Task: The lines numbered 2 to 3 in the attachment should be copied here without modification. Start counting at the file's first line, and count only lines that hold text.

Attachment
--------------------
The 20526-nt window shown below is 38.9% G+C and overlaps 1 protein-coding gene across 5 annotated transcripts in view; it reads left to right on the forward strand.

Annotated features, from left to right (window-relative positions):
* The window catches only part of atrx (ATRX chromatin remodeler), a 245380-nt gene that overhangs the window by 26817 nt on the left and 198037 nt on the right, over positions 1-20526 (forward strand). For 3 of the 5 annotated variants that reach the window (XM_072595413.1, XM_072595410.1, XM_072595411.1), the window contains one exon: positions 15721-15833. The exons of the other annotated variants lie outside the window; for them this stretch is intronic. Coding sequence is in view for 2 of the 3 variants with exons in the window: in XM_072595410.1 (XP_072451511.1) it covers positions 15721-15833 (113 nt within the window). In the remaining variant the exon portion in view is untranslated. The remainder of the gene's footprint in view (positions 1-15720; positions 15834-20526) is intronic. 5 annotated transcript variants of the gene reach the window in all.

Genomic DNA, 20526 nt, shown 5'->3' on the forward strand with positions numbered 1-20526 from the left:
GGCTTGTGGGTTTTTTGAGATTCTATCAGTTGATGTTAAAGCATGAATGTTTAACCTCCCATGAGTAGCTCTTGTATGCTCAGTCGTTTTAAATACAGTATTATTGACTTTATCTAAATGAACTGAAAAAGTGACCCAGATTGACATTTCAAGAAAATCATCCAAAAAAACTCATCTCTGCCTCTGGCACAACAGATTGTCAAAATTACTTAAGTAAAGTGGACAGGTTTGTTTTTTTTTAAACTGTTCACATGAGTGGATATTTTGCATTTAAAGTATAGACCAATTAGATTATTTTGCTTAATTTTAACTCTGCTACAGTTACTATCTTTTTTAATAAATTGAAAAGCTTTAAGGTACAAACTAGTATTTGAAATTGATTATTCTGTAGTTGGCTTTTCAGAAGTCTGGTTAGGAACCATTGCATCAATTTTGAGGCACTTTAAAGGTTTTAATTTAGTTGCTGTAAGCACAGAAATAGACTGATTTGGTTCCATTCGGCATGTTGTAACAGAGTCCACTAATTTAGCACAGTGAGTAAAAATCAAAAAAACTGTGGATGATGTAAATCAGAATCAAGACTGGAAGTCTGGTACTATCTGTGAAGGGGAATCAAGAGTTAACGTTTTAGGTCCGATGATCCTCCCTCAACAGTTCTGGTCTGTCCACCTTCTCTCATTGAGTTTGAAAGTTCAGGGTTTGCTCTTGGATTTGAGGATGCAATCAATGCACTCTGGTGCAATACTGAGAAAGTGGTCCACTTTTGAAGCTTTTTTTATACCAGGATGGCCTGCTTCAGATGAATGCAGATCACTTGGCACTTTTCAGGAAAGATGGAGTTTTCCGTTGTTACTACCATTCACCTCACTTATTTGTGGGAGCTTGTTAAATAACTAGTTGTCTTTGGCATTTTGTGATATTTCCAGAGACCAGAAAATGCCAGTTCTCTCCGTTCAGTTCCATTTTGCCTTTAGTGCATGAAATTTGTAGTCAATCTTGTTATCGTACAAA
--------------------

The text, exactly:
Annotated features, from left to right (window-relative positions):
* The window catches only part of atrx (ATRX chromatin remodeler), a 245380-nt gene that overhangs the window by 26817 nt on the left and 198037 nt on the right, over positions 1-20526 (forward strand). For 3 of the 5 annotated variants that reach the window (XM_072595413.1, XM_072595410.1, XM_072595411.1), the window contains one exon: positions 15721-15833. The exons of the other annotated variants lie outside the window; for them this stretch is intronic. Coding sequence is in view for 2 of the 3 variants with exons in the window: in XM_072595410.1 (XP_072451511.1) it covers positions 15721-15833 (113 nt within the window). In the remaining variant the exon portion in view is untranslated. The remainder of the gene's footprint in view (positions 1-15720; positions 15834-20526) is intronic. 5 annotated transcript variants of the gene reach the window in all.